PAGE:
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    ‘Puppy Doe’ animal cruelty trial now set for March

    Radoslaw Czerkawski in court in October.
    Mark Garfinkel/Boston Herald/Pool
    Radoslaw Czerkawski in court in October.

    The long-awaited trial of a Polish national charged with torturing a formerly nameless dog dubbed “Puppy Doe” is now slated to begin in March, after two prior delays, prosecutors said Friday.

    Norfolk Superior Court Judge Kenneth J. Fishman on Thursday set a trial date of March 6 in the case against Radoslaw Artur Czerkawski, 36, District Attorney Michael W. Morrissey’s office said in a statement.

    Czerkawski, a former Quincy resident who arrived in the United States on a student visa in 2008, is charged with inflicting abuse on a pit bull that authorities eventually learned had been named Kiya. The dog suffered broken bones, burns, dislocated joints, a split tongue, a stabbed eye, and complications from starvation before it had to be euthanized.


    The alleged abuser is already serving a prison term for stealing $130,000 from the late Janina Stock, a 90-year-old woman he had been caring for in Quincy before she died in 2013.

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    The Puppy Doe case was delayed in July when a prosecutor underwent emergency surgery to save her sight and again last month after Czerkawski was treated for an unspecified medical issue.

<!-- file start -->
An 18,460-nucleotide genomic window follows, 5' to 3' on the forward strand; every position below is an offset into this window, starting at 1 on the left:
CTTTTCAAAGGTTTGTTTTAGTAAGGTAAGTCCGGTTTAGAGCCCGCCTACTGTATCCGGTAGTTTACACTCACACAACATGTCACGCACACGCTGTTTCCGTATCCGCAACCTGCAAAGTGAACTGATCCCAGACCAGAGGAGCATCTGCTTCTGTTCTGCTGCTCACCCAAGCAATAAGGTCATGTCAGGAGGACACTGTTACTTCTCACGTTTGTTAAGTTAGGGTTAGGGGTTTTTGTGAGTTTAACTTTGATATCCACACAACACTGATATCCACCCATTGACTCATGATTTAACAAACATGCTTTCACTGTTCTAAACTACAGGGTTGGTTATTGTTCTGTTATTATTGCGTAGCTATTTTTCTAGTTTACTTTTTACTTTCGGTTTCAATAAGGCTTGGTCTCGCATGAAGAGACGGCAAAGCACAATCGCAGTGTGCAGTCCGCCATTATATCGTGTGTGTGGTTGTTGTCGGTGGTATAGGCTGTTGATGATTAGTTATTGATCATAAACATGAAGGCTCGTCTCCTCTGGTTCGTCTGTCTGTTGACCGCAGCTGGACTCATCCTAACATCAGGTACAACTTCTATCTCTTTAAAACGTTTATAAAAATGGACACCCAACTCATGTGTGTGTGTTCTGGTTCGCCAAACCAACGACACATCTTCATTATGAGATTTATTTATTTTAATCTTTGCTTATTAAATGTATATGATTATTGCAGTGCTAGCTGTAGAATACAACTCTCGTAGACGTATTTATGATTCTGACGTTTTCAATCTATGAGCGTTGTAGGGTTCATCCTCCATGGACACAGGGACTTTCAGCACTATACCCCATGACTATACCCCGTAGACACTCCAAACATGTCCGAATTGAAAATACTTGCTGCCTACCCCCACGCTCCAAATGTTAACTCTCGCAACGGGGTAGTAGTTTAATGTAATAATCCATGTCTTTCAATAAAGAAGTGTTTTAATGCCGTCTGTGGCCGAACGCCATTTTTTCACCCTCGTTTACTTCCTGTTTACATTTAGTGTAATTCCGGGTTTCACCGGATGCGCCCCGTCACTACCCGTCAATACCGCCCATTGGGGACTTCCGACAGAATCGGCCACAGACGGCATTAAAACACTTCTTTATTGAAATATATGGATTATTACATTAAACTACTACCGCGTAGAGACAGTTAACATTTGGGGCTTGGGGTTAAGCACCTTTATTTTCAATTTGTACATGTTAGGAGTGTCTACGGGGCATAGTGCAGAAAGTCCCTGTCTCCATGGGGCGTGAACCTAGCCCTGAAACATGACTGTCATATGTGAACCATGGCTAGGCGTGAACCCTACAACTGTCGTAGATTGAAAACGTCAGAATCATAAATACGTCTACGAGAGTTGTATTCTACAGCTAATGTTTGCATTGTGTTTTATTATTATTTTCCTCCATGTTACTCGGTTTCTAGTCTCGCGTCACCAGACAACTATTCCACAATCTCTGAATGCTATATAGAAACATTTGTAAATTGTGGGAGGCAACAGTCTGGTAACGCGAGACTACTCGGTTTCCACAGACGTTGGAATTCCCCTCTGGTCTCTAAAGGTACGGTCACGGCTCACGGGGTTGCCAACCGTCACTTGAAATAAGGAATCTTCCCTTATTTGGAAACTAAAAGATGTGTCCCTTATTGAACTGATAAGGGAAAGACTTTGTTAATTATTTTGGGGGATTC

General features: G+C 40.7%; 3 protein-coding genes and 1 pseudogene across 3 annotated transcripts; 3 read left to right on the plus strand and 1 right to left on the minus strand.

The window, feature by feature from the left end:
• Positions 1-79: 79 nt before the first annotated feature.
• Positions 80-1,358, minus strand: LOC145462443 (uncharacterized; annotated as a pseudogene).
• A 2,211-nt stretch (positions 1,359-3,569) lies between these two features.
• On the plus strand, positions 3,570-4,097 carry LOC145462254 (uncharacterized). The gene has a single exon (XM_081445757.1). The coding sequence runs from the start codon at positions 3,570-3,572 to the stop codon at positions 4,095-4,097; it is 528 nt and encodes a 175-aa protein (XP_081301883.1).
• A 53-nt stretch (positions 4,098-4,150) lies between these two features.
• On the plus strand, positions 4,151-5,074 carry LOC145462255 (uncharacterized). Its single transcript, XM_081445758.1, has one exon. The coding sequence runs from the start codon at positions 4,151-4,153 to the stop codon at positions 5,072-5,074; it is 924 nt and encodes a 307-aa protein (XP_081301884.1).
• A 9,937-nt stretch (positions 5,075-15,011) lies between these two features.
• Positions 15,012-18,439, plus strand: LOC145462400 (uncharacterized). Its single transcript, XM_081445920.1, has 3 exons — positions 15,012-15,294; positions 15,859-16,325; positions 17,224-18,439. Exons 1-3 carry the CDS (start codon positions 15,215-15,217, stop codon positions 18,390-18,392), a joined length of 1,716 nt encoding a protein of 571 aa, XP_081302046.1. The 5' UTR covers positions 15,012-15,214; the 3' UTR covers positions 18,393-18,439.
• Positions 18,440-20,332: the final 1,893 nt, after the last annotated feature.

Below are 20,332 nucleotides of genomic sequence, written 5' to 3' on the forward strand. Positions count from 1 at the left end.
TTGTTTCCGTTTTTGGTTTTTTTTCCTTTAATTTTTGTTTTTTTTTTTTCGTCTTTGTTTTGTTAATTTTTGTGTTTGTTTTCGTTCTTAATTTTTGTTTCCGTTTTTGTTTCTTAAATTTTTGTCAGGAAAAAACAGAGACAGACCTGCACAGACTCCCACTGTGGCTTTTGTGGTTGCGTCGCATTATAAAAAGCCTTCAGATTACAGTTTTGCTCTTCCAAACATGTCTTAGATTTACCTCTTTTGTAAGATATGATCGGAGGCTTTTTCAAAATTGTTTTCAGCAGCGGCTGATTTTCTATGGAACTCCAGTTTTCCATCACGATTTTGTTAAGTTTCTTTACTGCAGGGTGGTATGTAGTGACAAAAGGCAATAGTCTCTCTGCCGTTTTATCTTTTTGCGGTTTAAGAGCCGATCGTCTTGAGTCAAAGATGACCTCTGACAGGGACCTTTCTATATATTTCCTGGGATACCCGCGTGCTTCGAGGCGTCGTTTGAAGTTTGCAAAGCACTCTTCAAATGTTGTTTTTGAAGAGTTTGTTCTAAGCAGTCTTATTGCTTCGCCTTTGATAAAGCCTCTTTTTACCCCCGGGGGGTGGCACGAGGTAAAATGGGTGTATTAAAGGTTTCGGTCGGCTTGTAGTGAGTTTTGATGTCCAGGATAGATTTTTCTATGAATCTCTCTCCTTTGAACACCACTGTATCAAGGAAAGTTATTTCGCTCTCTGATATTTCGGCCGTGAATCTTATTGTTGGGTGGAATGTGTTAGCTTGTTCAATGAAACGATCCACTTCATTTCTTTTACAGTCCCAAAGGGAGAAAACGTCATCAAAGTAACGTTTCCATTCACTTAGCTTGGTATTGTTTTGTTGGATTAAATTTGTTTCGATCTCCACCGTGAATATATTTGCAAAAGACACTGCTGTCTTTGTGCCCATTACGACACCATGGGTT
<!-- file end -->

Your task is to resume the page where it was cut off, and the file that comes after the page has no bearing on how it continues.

“The Court determined that insurmountable witness availability problems made it impossible to keep the January 9, 2018 tentative trial date the Court had set in October after a medical issue on the part of the defendant caused postponement,” Morrissey’s office said Friday. “The final pre-trial conference in the matter is currently set for February 12, 2018, at 2:00 p.m. in Norfolk Superior Court.”

    Kiya’s ordeal infuriated animal rights activists and was chronicled in the film “Puppy Doe: Free To a Good Home.”

    “This documentary explores the tragic story of a young pit bull dog who was shuffled from home to home via Craigslist and ended up in the hands of a monster,” the film’s website says. “The film also explores animal welfare laws as her accused torturer awaits trial on sadistic animal cruelty charges. Animal rights advocates everywhere demand that justice be brought against the perpetrator of this heinous crime described by many as the worst case of animal abuse the city of Boston has ever seen.”

    Material from the Associated Press was used in this report. Travis Andersen can be reached at Follow him on Twitter @TAGlobe.